Posted on January 25, 2014 by Josh Pernick
Back in my host family’s home after an amazing day of teaching at the Ulus School, and with a few hours to spare before Shabbat, I decided to do a little exploring around my temporary neighborhood. After putting on my coat, hat (because you can’t wear a kippah outside in Turkey, but that’s a whole different conversation) and shoes, I casually mentioned to my host’s grandmother Rica that I was going for a walk. “Where are you going?” Rica asked me in Hebrew. “Just for a walk around the neighborhood to see the stores and buy some fruit”, I replied. After Rica replied with an extended string of Ladino mixed with Hebrew that I hardly understood, I said good-bye and started to walk towards the door. “שב” commanded Rica, and within moments I was presented with a beautiful plate full of sliced oranges, apples and grapefruit. The walk around the neighborhood never happened.
There was a term that Tobias used once to describe the people that we had come across in Turkey: adamantly helpful. Now, I don’t remember if he used this phrase after a man walked a kilometer out of his way to show us how to get to the hot springs, after a man insisted on swiping his metro card for us so that we did not have to cross the tracks to buy metro tokens or after the ski instructor volunteered to show us where to get off in order to hike on Mt. Uludag; it could easily have been uttered in any of these or more occasions throughout our expedition through Turkey.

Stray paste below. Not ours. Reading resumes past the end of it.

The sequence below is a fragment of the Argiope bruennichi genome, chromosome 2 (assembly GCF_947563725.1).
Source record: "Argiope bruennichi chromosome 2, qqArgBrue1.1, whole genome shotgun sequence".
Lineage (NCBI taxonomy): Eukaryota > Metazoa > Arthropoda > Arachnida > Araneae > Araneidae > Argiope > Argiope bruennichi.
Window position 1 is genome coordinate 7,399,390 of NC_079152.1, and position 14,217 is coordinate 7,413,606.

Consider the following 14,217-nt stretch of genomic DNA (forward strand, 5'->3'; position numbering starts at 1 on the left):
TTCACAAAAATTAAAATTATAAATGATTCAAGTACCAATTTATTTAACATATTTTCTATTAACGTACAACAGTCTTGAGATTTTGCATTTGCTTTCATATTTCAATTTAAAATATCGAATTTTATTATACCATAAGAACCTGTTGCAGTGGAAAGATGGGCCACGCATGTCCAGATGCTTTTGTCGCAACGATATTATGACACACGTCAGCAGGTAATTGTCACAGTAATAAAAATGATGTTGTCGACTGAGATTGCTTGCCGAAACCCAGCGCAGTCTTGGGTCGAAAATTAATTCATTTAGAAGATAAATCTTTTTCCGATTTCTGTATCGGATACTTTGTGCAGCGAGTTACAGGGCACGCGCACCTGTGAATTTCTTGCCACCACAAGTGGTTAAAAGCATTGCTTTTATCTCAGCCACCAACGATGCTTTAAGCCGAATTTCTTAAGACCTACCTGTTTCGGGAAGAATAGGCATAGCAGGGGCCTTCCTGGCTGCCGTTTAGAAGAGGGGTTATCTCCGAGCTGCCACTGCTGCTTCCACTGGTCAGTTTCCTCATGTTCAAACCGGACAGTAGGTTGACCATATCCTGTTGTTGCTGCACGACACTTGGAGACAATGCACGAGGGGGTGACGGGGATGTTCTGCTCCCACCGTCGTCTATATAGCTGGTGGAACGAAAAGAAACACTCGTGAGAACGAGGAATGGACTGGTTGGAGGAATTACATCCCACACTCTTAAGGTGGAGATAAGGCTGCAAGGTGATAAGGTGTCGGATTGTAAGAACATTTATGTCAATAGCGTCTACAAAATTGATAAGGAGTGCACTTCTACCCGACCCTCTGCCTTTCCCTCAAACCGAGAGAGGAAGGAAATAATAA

After officially parting with the Pardes group, a few of us decided to stay in Bursa, a city about three hours outside of Istanbul in which it seemed that nobody spoke a word of English. I was consistently bewildered and impressed that we were able to successfully navigate our way around a foreign city in which we were entirely unable to verbally communicate with the locals. Looking back at how we managed to arrive at all of our intended destinations, I realize that the successful completion of each step of the voyage was due to the adamant helpfulness of the people around us. Sure the people in Bursa didn’t speak any English, but that didn’t stop them from walking with us and gesturing to us where we were supposed to go. Sure, I didn’t really “need” to be driven to Starbucks when I knew that there was a Starbucks within walking distance; I also didn’t “need” Rica to make me a platter of fruit on Friday afternoon. At a certain point, however, I realized that there was no point in arguing. Once it was perceived that we were having a problem, even if we were fairly confident that we were not, in fact, having any problem, the outcome was already determined. No walk seemed too far, no inconvenience too great to prevent our friends and neighbors from helping us.
While the adamancy of their support might have been overwhelming at times, it was also incredibly powerful. I felt totally comfortable setting out into a foreign land, with people who didn’t understand my language, knowing that the people around me would be happy to help me out on my journey. Who knew that you could feel such a sense of community in a far-off land?